Many people focus on the ideological meaning of white supremacy: the belief that white people are superior and should dominate other races. Such an ideology tends to be exposed mostly when someone commits overt hate speech and hate crimes.
However, white supremacy is more than an ideology. It is a pervasive system that is easily identifiable in the West, resulting from the multiple histories of colonisation and exploitation of people of colour by white people. Ellinger and Martinas’ definition of white supremacy as a system is more comprehensive:
“a historically-based, institutionally perpetuated system of exploitation and oppression of continents, nations, and peoples of color by white peoples and nations of the European continent; for the purpose of establishing, maintaining and defending a system of wealth, power and privilege.”
Therefore, you don’t need to believe in white supremacy (as a commonly labelled “white supremacist” would) to benefit from, and perpetuate, the system of white supremacy. Similarly, you don’t have to believe in the superiority of men over women to reap the benefits of the patriarchy – you simply need to benefit from male privilege. White supremacy is essentially a system of privilege that allows white privilege to happen.
Bhopal’s recent research on white privilege in the UK helps us understand that, as a system of privilege, white supremacy is prevalent; those classified as “white” benefit from it and those classified as "other" are harmed by it. This system of privilege ties in closely to institutional racism that tends to prioritise white people over people of colour.
So how does white supremacy work? It is a structural problem that is deeply rooted in the historical oppression of people of colour by the West and it is still very much present today. Simply looking at state legislation and rhetoric – such as the Prevent extremism strategy in the UK, the War on Terror in the US and the hostile environments created for migrants (especially of colour and Muslim) – will make it clear that people of colour tend be more criminalised and less valued than white people. Such state racism makes it easier for individuals to internalise the implicit, or “unconscious,” belief that white people are superior and must dominate people of colour.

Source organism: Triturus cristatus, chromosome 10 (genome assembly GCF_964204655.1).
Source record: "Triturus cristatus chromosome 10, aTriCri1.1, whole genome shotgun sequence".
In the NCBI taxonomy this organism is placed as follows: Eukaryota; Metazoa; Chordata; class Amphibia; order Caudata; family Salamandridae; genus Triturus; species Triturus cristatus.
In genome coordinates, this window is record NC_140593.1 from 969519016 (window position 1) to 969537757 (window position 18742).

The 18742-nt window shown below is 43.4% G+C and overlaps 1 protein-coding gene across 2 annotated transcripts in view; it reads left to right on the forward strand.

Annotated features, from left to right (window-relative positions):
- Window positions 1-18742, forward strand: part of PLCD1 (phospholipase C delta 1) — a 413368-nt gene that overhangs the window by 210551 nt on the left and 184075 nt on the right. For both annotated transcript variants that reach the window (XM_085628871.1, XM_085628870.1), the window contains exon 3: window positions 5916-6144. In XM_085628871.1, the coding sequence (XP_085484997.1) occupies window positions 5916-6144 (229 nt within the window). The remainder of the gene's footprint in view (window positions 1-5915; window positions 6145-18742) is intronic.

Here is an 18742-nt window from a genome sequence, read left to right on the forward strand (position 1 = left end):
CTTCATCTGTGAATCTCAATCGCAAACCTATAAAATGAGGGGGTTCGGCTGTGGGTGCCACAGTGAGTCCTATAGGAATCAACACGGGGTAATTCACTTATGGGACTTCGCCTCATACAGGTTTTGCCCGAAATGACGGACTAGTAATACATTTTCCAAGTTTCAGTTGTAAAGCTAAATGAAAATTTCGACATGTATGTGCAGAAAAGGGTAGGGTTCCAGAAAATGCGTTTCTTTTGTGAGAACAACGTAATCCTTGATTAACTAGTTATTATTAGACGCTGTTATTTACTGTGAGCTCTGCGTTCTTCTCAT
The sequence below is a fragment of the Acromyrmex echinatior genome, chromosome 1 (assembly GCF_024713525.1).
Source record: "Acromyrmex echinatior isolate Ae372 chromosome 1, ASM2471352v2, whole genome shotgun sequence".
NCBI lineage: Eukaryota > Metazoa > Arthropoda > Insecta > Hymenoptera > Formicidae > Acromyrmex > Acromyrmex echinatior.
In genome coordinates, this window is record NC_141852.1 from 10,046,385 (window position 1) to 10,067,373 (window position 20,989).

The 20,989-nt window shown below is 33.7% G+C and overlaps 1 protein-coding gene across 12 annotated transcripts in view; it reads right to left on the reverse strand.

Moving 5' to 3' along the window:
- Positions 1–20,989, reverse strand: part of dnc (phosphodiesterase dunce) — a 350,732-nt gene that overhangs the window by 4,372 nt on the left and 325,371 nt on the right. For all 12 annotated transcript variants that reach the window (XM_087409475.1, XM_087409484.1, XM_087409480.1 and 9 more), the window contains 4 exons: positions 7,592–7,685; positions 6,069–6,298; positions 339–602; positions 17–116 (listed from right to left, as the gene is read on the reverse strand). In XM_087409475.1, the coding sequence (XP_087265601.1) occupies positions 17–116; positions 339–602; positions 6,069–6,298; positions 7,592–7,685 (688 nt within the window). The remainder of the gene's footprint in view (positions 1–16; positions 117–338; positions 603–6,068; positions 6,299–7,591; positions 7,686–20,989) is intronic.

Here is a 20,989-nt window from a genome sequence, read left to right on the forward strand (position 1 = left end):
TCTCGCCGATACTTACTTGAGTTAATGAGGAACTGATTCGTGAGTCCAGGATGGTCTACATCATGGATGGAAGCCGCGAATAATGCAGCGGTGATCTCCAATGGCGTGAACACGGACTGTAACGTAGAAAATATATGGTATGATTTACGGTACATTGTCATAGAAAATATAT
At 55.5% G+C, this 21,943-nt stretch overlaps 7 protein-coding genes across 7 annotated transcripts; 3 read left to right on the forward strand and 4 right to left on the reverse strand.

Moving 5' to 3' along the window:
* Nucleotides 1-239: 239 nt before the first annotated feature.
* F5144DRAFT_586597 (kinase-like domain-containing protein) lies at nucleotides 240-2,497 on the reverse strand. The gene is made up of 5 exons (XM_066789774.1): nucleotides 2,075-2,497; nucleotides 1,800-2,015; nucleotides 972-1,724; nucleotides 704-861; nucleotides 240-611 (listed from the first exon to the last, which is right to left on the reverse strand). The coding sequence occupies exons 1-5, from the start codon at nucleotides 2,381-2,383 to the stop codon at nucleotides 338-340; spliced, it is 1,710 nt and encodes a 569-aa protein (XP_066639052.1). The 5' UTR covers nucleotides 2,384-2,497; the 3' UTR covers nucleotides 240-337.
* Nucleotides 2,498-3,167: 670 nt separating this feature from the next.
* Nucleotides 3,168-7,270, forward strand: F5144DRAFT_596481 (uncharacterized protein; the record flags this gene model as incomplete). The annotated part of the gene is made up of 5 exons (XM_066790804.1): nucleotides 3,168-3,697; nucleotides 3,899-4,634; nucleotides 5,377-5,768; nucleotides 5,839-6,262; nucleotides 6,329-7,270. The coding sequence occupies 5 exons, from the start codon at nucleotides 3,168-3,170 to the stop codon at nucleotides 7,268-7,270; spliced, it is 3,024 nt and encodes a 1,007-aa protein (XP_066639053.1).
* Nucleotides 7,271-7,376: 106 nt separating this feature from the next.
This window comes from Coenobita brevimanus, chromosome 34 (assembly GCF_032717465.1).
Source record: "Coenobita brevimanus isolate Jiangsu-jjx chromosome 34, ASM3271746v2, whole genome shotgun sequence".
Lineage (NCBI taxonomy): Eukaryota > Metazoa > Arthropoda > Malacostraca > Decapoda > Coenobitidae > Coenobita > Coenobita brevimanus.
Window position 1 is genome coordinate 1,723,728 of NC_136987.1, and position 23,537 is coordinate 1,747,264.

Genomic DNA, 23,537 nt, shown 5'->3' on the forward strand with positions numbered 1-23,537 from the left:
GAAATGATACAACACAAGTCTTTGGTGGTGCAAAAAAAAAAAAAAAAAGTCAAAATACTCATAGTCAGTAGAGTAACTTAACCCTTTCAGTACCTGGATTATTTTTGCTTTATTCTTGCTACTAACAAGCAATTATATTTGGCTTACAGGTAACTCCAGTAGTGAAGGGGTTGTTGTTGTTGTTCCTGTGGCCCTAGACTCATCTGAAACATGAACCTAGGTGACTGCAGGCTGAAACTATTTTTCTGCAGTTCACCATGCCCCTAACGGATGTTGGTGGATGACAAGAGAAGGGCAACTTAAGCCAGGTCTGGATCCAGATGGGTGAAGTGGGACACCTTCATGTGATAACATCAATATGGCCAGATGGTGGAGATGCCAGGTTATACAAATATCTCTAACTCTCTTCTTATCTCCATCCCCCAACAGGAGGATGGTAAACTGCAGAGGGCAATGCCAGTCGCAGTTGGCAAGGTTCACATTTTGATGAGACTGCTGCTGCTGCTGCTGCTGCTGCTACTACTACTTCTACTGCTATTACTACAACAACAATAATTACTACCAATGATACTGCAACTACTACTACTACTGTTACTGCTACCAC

In fact, state racism and dominant (albeit implicit) narratives about race, in mainstream media and education, breed acts of white terrorism against people of colour. As seen with the Christchurch mosque attacks in New-Zealand, it becomes easy for a white person to hate all Muslims and people of colour if you:
- believe that your country belongs to white people
- ignore the historical crimes of your country, such as the genocide against aboriginals in New-Zealand (originally called "Aotearoa" before British colonisation) that isn't addressed in education
- believe you are being "invaded" by Muslims and migrants of colour as mainstream media and state rhetoric suggests.
Dismantlingracism.org explores interesing ways in which white supremacy is maintained through culture, albeit in an American context (arguably very applicable to the UK).